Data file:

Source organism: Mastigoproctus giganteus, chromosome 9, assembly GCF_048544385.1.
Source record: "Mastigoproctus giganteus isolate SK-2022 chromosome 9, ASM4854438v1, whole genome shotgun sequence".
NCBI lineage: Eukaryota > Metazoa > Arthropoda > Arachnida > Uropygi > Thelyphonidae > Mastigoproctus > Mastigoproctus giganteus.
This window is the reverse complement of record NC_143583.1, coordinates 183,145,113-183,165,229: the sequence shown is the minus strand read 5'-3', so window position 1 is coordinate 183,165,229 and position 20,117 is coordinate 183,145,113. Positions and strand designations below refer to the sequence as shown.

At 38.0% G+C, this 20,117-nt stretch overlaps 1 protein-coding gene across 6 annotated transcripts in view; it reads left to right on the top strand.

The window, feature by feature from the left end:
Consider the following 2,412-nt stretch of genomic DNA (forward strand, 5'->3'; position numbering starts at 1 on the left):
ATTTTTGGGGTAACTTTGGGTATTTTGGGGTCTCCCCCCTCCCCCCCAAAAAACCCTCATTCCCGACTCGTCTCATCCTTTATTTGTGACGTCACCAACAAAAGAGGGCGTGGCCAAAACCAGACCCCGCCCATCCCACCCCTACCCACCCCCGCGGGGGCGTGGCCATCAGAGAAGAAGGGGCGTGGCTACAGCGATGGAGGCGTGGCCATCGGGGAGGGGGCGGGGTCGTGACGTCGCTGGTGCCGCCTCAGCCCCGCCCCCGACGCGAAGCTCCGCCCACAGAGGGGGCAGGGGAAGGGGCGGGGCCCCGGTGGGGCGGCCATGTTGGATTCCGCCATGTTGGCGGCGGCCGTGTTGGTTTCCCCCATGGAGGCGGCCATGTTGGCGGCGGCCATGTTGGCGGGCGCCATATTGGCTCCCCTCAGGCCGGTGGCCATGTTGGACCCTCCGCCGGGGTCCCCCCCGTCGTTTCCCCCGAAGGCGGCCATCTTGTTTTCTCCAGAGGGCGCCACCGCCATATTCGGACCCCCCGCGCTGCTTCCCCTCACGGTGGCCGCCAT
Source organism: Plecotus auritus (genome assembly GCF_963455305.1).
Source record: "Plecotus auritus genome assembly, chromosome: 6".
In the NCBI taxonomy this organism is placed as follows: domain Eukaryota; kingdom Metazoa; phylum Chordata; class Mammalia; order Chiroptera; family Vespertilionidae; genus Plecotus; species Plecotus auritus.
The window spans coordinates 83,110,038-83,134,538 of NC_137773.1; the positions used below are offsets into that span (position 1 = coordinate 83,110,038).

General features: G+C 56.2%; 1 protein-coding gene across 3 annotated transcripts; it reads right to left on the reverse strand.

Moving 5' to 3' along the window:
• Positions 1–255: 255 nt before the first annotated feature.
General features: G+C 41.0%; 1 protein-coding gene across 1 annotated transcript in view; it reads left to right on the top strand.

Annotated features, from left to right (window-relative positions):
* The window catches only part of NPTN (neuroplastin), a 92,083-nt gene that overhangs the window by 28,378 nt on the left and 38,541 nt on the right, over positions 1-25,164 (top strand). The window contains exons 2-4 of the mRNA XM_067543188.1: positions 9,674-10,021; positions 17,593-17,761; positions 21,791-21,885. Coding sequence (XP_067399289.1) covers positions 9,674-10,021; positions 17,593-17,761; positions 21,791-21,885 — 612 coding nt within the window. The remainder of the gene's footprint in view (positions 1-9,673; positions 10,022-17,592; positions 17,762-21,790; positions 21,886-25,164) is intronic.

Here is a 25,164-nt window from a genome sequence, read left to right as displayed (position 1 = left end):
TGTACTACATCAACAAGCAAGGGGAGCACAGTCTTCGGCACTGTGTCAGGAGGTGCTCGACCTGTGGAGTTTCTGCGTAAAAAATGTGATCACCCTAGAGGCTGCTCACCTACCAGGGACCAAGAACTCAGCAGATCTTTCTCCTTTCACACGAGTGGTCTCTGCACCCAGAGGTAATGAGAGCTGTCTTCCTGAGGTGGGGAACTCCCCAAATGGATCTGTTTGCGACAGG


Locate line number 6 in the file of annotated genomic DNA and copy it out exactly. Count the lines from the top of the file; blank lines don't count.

The window, feature by feature from the left end: